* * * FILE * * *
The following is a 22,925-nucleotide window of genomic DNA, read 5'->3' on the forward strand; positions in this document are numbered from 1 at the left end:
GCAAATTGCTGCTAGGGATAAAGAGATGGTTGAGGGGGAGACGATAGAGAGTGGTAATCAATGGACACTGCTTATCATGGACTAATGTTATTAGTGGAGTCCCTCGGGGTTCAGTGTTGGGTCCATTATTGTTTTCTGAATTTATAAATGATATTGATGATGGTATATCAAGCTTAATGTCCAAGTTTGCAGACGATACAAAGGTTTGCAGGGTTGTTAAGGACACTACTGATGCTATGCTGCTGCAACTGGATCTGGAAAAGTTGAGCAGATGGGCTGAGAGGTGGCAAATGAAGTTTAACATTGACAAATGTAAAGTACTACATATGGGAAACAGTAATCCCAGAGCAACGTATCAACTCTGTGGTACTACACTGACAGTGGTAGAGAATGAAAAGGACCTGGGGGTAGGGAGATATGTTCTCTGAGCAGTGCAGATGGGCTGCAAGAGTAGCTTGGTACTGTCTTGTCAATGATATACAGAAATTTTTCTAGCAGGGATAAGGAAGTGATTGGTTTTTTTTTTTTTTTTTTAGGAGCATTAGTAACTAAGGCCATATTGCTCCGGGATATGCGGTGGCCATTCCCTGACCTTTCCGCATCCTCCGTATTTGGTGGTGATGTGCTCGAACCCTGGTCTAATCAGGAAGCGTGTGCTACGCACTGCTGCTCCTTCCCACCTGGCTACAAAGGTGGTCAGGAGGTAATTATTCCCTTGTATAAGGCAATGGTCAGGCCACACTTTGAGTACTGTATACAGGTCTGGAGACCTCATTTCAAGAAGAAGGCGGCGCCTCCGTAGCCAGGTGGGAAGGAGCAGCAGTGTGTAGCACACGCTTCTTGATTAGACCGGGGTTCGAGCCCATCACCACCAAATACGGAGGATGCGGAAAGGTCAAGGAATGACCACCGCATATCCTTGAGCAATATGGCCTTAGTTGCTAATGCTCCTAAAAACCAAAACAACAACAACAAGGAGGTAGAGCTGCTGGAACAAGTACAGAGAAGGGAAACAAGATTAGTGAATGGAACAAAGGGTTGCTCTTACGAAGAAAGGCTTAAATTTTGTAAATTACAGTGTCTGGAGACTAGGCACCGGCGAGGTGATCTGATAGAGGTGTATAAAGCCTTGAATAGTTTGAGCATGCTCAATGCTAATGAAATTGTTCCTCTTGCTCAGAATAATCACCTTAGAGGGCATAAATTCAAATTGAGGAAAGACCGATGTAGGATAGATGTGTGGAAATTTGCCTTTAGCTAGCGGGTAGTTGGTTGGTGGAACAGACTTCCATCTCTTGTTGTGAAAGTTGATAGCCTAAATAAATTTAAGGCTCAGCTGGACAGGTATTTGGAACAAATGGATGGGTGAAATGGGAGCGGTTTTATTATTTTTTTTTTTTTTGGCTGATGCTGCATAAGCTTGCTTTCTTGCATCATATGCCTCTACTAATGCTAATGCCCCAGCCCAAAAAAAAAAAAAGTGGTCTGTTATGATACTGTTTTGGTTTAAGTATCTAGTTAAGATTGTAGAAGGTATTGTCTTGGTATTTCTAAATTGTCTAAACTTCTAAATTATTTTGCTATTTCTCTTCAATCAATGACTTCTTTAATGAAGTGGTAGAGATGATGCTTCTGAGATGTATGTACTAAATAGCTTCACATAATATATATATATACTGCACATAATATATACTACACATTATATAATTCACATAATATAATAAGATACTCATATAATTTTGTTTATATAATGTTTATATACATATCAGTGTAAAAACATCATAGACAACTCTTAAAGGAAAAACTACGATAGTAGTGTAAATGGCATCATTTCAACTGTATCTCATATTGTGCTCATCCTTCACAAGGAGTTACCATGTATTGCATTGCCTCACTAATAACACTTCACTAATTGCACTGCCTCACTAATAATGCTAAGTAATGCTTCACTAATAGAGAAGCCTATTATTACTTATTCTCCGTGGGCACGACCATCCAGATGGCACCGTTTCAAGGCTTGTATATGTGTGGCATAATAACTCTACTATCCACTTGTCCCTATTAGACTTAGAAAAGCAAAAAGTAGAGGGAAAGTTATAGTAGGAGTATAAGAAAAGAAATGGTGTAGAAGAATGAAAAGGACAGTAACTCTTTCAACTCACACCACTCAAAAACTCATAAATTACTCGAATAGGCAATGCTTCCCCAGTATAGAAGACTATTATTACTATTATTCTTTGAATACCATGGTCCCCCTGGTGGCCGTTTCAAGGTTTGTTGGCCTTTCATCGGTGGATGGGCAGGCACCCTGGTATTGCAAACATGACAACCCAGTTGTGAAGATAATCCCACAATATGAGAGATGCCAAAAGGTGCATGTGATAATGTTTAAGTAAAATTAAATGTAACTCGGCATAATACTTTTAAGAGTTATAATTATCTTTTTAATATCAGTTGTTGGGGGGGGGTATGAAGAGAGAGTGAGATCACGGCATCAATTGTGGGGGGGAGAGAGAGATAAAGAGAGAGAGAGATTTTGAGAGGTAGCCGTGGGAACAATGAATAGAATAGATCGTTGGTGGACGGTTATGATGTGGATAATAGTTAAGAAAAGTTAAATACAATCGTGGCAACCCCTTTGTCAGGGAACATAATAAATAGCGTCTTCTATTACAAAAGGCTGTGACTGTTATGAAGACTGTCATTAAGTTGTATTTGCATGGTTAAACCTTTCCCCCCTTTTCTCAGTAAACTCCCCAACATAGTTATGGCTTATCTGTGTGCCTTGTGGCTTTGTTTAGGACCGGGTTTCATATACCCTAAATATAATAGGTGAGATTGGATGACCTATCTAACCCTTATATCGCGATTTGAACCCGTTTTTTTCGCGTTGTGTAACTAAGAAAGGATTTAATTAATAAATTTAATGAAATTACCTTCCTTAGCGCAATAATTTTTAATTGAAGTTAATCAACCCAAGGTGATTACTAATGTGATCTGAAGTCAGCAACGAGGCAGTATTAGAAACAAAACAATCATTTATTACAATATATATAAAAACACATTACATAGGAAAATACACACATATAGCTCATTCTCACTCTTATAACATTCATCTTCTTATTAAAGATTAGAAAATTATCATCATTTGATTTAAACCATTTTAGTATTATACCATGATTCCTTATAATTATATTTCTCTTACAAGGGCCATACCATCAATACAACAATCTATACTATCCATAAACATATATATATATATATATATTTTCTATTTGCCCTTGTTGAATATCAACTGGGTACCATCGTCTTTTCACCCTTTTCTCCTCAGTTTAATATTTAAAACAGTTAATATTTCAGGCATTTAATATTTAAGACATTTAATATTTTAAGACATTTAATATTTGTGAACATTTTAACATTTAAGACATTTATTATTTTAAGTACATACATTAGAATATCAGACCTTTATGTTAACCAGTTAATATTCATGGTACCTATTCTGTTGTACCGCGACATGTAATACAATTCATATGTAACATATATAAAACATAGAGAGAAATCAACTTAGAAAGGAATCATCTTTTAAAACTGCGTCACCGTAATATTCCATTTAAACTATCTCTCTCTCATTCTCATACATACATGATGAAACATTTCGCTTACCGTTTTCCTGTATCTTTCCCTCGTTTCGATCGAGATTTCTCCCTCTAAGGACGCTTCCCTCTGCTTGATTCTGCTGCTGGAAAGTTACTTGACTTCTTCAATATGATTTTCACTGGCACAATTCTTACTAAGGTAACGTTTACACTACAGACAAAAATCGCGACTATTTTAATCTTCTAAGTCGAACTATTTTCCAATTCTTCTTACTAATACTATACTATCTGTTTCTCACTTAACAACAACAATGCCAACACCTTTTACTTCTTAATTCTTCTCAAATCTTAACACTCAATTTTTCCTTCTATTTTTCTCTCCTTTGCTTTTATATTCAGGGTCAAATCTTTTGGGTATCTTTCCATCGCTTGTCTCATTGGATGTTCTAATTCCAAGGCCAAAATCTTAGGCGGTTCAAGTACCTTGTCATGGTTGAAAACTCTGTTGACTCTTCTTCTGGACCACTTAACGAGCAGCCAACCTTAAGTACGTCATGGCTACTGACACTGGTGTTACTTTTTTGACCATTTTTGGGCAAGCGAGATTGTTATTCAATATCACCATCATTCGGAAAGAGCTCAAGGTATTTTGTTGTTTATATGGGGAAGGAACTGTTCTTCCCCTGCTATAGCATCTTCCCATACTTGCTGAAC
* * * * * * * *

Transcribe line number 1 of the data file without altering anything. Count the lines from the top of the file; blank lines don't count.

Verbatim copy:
The following is a 22,925-nucleotide window of genomic DNA, read 5'->3' on the forward strand; positions in this document are numbered from 1 at the left end: